Asana Anatomy-Chaturanga Dandasana
By Dr. Robin Armstrong • May 13th, 2008 • 17287 Views
You're finishing up your yoga class, you can almost feel savasana coming, then the teacher instructs you to perform one last vinyasa. As you step back to plank pose, and begin to lower down into Chaturanga or four legged staff pose, your shoulders dip forward from fatigue and your core refuses to co-operate as your belly sags to the floor. Chaturanga is an important, and even enjoyable, part of sun salutations and vinyasa flows. Keeping the integrity of the pose from the start to the end of our yoga practice is important to avoid injury and receive the many benefits chaturanga has to offer.
Let's dissect this asana.
Starting from plank pose, or high push up, our wrists are stacked under our shoulders and our body is parallel to the floor with our toes on the mat.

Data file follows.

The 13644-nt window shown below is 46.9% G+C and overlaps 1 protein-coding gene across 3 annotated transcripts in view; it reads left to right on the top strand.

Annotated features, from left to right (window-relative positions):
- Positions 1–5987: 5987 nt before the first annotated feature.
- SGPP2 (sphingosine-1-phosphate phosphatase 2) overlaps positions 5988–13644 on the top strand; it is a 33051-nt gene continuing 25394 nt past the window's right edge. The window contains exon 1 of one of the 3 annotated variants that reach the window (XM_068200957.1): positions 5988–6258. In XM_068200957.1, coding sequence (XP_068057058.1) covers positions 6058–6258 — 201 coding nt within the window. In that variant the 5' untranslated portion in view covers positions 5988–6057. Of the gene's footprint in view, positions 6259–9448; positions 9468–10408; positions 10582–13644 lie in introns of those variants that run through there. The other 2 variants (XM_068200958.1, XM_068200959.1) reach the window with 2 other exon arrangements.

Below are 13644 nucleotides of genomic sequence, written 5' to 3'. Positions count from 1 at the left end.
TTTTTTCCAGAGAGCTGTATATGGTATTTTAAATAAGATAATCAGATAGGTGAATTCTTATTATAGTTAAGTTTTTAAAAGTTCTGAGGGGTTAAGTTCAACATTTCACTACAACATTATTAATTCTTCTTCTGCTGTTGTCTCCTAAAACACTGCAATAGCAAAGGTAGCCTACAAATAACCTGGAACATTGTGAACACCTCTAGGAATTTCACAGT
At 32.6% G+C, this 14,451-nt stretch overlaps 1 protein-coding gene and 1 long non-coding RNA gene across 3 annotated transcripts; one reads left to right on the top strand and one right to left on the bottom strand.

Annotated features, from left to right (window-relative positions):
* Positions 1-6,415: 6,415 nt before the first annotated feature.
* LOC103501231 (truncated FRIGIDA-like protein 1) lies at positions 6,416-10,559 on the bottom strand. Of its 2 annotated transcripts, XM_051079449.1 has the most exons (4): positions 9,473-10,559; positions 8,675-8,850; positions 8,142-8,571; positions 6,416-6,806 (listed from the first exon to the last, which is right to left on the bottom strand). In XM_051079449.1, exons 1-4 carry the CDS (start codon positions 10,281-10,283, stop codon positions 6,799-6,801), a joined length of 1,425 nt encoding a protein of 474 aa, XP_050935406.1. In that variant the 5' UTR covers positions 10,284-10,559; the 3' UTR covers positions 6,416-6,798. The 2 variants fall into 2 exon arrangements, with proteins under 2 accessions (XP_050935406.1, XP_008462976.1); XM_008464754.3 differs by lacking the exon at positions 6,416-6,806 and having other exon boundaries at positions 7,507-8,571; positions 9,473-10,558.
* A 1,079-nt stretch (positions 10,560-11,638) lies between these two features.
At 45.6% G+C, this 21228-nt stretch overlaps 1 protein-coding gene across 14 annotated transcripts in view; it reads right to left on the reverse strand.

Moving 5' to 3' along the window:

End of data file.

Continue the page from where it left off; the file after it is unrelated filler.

In plank pose, the pectoralis muscles of the chest are keeping us in a push-up position. To avoid sagging into the wrist joints, a common complaint in this pose, we need to recruit the larger muscles of our shoulders for support. Imagine your heart moving closer to the floor, and without bending the elbows allow the shoulder blades to glide closer to each other. This actively engages our rhomboid muscles between the shoulder blades and the spine, and the middle portion of our diamond shaped trapezius muscle.
In plank pose, to avoid sagging into the low back or popping up with our hips, our core muscles must be engaged. Use a gentle contraction of uddiyana bandha, sucking the belly button up and in, flattening the lower belly. This action corresponds to engaging the transversus abdominus, which provides stability to the lower spine. A slight tuck under of the tailbone can aid this action. To distribute the work away from our core and upper body, press back through the heels, sending weight into the legs.
With our heels pressing back like we are pressing into a wall, we are activating the muscles that dorsi flex our ankles, namely tibialis anterior on the front of the shin. ...